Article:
• Treat your donors like royalty.
  • Thank your supporters often.
  • Be supportive and respectful of everyone on your team and learn to work together knowing that each part has an important role to play.
  • For gosh sakes, program new stuff too!
  • Be true to yourself and your mission.
  • Brand properly.
  • Be relatable.
  • Engage, but also get your audiences involved! There is a difference.
  • The arts matter, but only if you find out why they matter to your audiences.
  • Your thoughts here!  Feel free to comment below.

Cheers to happy and loyal audiences,
Shoshana

Shoshana Fanizza

Audience Development Specialists

http://www.buildmyaudience.com

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“Never treat your audience as customers, always as partners.”
~James Stewart

Although we are not a non-profit, if you would like to support ADS to continue our work, you can donate here.

My eBook

New eBook!  The How of  Audience Development for the Arts: Learn the Basics, Create Your Plan

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Filed under arts management, arts marketing, Audience Development, fund raising, Fundraising

How to choose the right ticketing solution for arts audience development

This week I was truly a happy audience development geek when I found Capterra’s ticket software filter.  If you are looking for a ticketing solution, this filter is the best for discovering what you can get for your budget.  Instead of being caught up in the better marketing of some companies, you can now compare features to features to find exactly what you need!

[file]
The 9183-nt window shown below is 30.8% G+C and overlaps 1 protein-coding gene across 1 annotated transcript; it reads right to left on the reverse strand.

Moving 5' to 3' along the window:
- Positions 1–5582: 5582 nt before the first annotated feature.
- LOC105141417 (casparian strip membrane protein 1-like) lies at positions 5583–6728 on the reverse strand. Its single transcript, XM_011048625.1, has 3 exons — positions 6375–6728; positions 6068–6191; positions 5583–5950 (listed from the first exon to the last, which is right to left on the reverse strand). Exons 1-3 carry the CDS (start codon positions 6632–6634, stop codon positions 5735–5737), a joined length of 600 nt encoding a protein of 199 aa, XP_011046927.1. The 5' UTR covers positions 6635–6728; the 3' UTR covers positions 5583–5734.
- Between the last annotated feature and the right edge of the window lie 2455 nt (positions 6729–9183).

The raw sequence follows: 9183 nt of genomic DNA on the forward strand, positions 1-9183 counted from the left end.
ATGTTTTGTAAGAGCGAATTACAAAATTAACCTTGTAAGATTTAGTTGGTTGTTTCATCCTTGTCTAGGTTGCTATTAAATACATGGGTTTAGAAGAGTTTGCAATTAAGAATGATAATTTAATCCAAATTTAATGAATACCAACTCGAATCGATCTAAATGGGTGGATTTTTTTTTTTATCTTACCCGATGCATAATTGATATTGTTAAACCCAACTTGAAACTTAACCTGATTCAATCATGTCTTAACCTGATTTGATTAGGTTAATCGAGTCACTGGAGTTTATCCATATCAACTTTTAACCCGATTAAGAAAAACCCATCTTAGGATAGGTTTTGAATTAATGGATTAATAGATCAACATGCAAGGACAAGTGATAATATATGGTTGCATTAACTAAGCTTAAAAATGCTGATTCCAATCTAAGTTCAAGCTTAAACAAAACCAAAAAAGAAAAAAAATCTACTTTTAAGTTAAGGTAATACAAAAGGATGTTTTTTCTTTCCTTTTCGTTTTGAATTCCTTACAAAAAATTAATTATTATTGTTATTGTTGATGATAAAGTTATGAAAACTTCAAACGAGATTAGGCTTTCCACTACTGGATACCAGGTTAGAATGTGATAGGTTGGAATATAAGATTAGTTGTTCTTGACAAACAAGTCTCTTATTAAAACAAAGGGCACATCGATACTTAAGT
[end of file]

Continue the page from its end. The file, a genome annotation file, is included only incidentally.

A ticketing program is very important when it comes to audience development.  In fact, it is more important than people realize.  Your ticketing system can either help you or harm you when it comes to audience development.  It is best to have a system where you can track and segment to reach the right people for each particular show or event.  I also feel it is important that the system can track your efforts.  I am a big fan of having the system be able to handle your fundraising and membership tasks as well.  The more you can get closer to an “all-in-one” system, the better off you will be.

It used to be that a system of this nature cost a ton of money.  Only the bigger organizations could afford to buy.  The good news is that during my research for smaller to mid-size organizations (and budgets), I found a list of very affordable solutions that are feature rich and could translate into fantastic audience development opportunities if used to the solutions’ potential.

Here is the list of requirements I wanted for under $7,000, 2-9 users, and Windows/Web based/Mac capable:

  • Barcode / Ticket Scanning (94) – This is important so we can finally start tracking who is showing up!
  • Box Office POS (90)
  • CRM Integration (59)